The show's musical star is Meghan Gardiner as toilet manager, Pennywise. She adds to the over-abundant exposition with the exuberant "It's a Privilege to Pee." She has the stage personality of a young Patti Lupone and lungs that grab and hold us. Glib and cynical, she's very funny and quickly becomes one of our favourite characters.
The Producers are there to make sure that all the needs of every part of the show are met. If our stage is the City of Toronto, the Producers are our City Councillors. These are the individuals, who are chosen by you to be your voice and ensure your needs are met. They vow to work tirelessly to give you the opportunity to do your very best on the City of Toronto stage.
It's a common misconception among casual theatre patrons that when a show is Off-Broadway, it's less prestigious or of lower quality than a Broadway show in New York. In fact, Off-Broadway has nothing to do with the quality of the show -- it has not been "kicked off Broadway," as the name might suggest. It simply means the show is housed in a smaller venue, seating anywhere from 100 to 499 audience members. The shows provide a more intimate theatre experience, and they're definitely worth seeking out.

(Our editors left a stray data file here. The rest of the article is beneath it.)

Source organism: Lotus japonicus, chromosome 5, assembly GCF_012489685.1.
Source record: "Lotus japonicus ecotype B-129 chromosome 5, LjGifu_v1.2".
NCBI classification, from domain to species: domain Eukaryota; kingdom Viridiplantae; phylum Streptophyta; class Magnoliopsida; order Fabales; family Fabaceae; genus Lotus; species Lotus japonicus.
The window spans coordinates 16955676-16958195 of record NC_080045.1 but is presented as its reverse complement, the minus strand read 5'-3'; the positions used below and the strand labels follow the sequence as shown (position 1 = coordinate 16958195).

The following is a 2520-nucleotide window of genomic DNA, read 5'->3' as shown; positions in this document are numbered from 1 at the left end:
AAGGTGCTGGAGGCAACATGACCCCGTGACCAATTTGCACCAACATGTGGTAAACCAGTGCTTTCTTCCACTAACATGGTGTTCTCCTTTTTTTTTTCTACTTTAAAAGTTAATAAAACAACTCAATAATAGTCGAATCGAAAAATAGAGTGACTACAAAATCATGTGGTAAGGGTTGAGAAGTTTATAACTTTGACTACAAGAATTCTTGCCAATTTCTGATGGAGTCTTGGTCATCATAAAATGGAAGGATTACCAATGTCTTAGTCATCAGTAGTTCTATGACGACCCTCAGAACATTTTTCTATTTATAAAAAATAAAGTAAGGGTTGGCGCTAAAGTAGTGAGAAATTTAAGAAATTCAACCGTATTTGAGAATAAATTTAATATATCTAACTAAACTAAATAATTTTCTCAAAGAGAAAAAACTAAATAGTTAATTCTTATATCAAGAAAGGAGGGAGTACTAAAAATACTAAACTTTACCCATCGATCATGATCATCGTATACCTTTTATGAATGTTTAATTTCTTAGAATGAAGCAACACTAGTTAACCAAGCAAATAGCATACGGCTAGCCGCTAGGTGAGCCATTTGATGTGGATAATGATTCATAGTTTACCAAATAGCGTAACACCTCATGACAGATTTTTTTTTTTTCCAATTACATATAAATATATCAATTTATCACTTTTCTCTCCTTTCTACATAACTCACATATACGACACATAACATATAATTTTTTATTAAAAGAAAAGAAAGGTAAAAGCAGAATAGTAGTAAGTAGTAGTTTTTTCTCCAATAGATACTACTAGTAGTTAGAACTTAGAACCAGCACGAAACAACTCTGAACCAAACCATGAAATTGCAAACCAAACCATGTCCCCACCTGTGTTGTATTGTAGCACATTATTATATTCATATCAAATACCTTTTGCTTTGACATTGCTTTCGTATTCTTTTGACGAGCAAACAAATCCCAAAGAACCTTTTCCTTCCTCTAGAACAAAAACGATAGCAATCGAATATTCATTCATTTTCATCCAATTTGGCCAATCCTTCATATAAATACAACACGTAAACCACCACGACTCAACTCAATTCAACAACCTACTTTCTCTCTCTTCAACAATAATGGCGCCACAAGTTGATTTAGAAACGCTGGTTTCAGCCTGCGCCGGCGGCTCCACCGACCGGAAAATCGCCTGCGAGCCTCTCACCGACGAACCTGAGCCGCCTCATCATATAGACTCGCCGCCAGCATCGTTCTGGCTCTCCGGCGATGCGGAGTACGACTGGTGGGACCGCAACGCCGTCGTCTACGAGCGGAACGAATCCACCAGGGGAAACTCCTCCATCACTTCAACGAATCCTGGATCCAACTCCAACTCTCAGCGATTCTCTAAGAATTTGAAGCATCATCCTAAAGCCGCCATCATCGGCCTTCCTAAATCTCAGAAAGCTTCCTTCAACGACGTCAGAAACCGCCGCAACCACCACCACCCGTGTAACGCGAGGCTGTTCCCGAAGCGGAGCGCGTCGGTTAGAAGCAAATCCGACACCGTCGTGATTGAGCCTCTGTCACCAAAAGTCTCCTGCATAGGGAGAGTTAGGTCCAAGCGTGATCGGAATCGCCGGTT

Original Kids Theatre Company Alumni are presenting the first local production of the Tony Award-winning smash hit Avenue Q later this month. The Canadian troupe has learned all the right tricks with life-size replicas of the puppets used on Broadway, so I took my interview to the true stars of the show -- the puppets themselves!
Composer Marvin Hamlisch, who died recently, may be the last of the Broadway-Hollywood composers with a Hassidic soul. Hamlisch wasn't Hassidic of course -- he grew up in a Reform Temple and didn't appear to be particularly observant. But at its core, Hamlisch's search for the perfect melody calls up the emotional and connective power of a good tune that the Hassidic tradition knows so much about.